Sometimes a rude question is also a sincere one. Take, for example, an inquiry I hear quite often: Do lesbians really find butch women attractive? As a butch woman, it is impossible to ignore the implication that, for certain people, women like me are the least attractive creatures on the planet. Umbrage-taking aside, however, the question raises the issue of whose standards of beauty apply in a queer female context. And sorry, hetero guys, but they're not yours.
In fact, butch lesbians often do quite well when it comes to attracting female attention. Better than our straight butch peers, at any rate: I have a friend who is straight, masculine-of-center, and perpetually aggrieved by how often women seek her out and flirt with her, as compared with the men she's actually interested in. For whatever reason, it seems that masculinity in women is something that some ladies really respond to. While there are males out there with a penchant for butchness, the anecdotal evidence of my straight butch friend, not to mention the overwhelming femmeness of the women our mass media uses to attract male viewers and sell them products, strongly suggests that this is a somewhat rarer phenomenon.
I myself have felt a strong attraction to some of my fellow butch dykes. There's a uniquely butch self-confidence, an insouciant swagger that draws my eye when I see butches out in public. This distinctive attitude and its charms may be due, in part, to the fact that every butch knows full well that she doesn't look the way most people expect women to look, and yet she's found the confidence to persevere in spite of the side-eyes and the disapproving thin-lipped faces of people marching past, eyes averted.
But that's just me. In order to treat this question with the seriousness it deserved, I took the liberty of asking some of the more feminine, more conventionally attractive, lesbians of my acquaintance just what it is that makes butchness so darned irresistible.
“It's like a pheremonic, energetic, physical thing,” my friend Madeline of the band Unstraight (or Ashley Blum when she's not rocking), told me. “Androgyny is hot. Short hair, or mohawks, the way [butch women] dress, the way they wear their clothes, that attitude ... it's all just really, really, really hot. I can't even tell you.”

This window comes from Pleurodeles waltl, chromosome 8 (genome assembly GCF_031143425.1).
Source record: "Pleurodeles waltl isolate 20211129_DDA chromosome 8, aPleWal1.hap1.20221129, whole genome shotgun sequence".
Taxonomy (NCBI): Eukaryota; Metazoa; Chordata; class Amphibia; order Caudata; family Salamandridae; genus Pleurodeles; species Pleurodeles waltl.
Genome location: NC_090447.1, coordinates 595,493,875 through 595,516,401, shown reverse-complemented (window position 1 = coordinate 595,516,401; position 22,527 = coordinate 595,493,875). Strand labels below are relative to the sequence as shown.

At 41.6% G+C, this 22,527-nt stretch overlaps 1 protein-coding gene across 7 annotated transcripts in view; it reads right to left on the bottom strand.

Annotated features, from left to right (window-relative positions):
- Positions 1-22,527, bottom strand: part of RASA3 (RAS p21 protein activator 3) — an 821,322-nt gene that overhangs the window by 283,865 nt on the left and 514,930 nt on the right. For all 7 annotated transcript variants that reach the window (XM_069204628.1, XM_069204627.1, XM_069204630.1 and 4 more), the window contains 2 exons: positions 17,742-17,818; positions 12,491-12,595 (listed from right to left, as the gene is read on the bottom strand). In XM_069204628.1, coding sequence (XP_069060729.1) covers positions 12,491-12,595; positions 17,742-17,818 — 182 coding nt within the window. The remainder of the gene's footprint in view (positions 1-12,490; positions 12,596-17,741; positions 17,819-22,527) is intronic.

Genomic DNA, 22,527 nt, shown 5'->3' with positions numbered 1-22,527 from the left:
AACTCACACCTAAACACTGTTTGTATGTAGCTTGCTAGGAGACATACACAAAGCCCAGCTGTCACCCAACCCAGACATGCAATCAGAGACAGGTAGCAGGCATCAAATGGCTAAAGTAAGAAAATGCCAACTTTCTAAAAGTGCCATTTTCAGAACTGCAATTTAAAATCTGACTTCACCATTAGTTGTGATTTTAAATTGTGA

“They make me nervous, but, like, in a good way,” said Cassandra Urquhart. (Full disclosure: She and I are married.)
The reason it seems so unlikely that many lesbian and bi women find butches attractive is that the commonly understood meaning of “attractive” is nearly synonymous with “gender-conforming,” especially for women. While an attractive man might have full lips or large, expressive eyes, a woman cannot deviate significantly from standard notions of femininity without being considered ugly.
In the queer community, however, this is much less the case. Queer culture has always recognized, and celebrated, people who deviate from the gender norms imposed in the dominant heterosexual culture. There is space among queers for drag queens, trucker dykes, and for anything and everything found in between (or totally outside of) those extremes of masculinity and femininity. This room in queer culture for gender-bending aesthetics also allows room for definitions of attractiveness that don't hew closely to manly man-ness and feminine girlitude. An attractive butch woman is not a pretty girl wearing men's clothing (although that, too, can be highly attractive). She's something else—her own creature entirely.
What any given person does and does not find attractive is deeply personal—there are no right or wrong answers when it comes to feelings of desire. That is as true for heterosexual men who prefer their ladies thin and pretty as it is for lesbians who like their women masculine of center. Yet the dominant version of what is and isn't considered attractive can bring a lot of baggage with it—ask any man who prefers fat women to thin, for instance, about the social stigma that can come with bucking societal expectations in that area. Straight people are too often guilty of defining attractiveness quite narrowly, refusing to open themselves up to the possibility that anything outside their narrow, highly gender-specific options could be attractive. Men in makeup can be sexy. So can shorthaired women in flannel.
In the interest of fully exploring the minds of women who find butches sexy, I also asked Madeline and Cassie how they felt about a related stereotype about butch women—that we are all obese and ugly.
“That's totally untrue,” said Madeline. “First off, obesity isn't ugly, even if it's not my preference. But I have yet to date an obese or ugly butch woman, and I've dated a lot of butch women.”
“It's not true that all butch women are fat and ugly,” Cassie agreed. “Although the butch women who I personally am most attracted to are the fat and ugly ones.”
Thanks, babe. Your preferences are noted.